This isn’t your usual “oil prices are out of control post” so simmer down.
Thanks to my friend Brian here at RoviSys-NC, I have some new insight into the problem. The standard response to the “gas prices are too high!” complaint is, “you’re actually lucky, they pay $7.13 in Amsterdam!” My personal favorite is when they something like, “You’re complaining about $2.56/gal? Try Amsterdam, they pay $2.56 PER LITER!!!!!!!” They actually add that many exclamation points in added emphasis–it’s as though a gallon is equivilent to 100000 liters (in case you don’t know, 1 US gallon = 3.7854118 liters).
Anyway, the point of all this. The price of crude oil isn’t that high. What really gets you is the tax. The article referenced indicates that for an average price of fuel in the US of $2.56/gal, the tax tacked on at the federal, state, and sometimes local level totals to about 40 cents. That is, without tax, that gallon of gasoline would be only $2.17, not $2.56.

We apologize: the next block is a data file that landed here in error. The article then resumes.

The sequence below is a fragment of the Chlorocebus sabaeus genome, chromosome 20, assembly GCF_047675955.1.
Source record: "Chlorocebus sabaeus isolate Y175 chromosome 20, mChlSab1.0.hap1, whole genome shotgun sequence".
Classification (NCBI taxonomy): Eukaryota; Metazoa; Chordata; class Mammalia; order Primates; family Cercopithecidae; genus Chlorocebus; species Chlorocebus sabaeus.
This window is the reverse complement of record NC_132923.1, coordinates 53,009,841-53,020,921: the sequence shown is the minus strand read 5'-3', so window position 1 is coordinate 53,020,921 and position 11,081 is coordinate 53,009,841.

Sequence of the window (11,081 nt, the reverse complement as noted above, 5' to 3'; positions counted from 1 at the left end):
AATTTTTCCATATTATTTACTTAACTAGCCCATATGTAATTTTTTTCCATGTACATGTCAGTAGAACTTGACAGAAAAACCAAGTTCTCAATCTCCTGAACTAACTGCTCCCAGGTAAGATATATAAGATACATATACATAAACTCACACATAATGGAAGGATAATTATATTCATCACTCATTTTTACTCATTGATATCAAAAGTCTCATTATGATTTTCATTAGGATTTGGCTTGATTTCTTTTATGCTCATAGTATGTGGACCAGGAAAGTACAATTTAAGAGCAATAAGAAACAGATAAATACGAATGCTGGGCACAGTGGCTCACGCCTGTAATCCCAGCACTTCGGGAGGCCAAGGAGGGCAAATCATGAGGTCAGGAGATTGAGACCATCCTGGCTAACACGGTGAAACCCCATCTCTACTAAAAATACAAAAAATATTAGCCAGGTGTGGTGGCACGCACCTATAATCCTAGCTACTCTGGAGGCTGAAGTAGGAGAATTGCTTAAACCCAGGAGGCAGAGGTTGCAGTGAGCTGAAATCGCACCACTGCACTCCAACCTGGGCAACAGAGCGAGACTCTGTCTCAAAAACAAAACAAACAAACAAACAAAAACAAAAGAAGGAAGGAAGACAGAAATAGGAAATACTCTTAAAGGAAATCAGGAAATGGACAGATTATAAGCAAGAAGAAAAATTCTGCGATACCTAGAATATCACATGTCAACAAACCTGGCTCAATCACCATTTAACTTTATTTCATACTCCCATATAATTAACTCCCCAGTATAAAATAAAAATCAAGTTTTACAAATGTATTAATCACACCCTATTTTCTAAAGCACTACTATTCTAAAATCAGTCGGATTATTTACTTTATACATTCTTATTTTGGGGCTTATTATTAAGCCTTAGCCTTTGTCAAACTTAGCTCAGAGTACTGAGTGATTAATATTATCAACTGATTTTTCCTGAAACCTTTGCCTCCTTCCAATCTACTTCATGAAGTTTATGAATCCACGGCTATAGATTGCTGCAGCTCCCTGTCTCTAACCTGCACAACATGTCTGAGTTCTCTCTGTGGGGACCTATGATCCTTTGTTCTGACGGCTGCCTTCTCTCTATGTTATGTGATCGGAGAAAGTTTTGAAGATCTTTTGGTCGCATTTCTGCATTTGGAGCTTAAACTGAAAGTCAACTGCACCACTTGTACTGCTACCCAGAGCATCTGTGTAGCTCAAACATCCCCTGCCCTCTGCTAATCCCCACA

Not a huge deal, but consider this. In Britain, the average cost of unleaded was $6.06/gal. If you cut the 75% that goes to the government in taxes, the price drops to a mere $1.97. Holly cow! That’s right, Britain’s fuel costs are overwhelmingly dominated by taxes.
It seems that a similar trend exists within some states in the US and most countries in Europe. These tactics appear to be part of an effort to encourage the use of other fuels and efficient vehicles. While I’m all for such outcomes, I wouldn’t be happy about forking over so much in taxes–and I’m not even a smoker (roughly, a pack of cigarettes: $3.00 = $2.00 tax + $1.00 tar).
So the next time someone tries to stop your complaining by throwing in some (probably) made up number from Europe, remember that most of it may be in taxes.
Also keep in mind that I didn’t thoroughly research this or fact-check anything.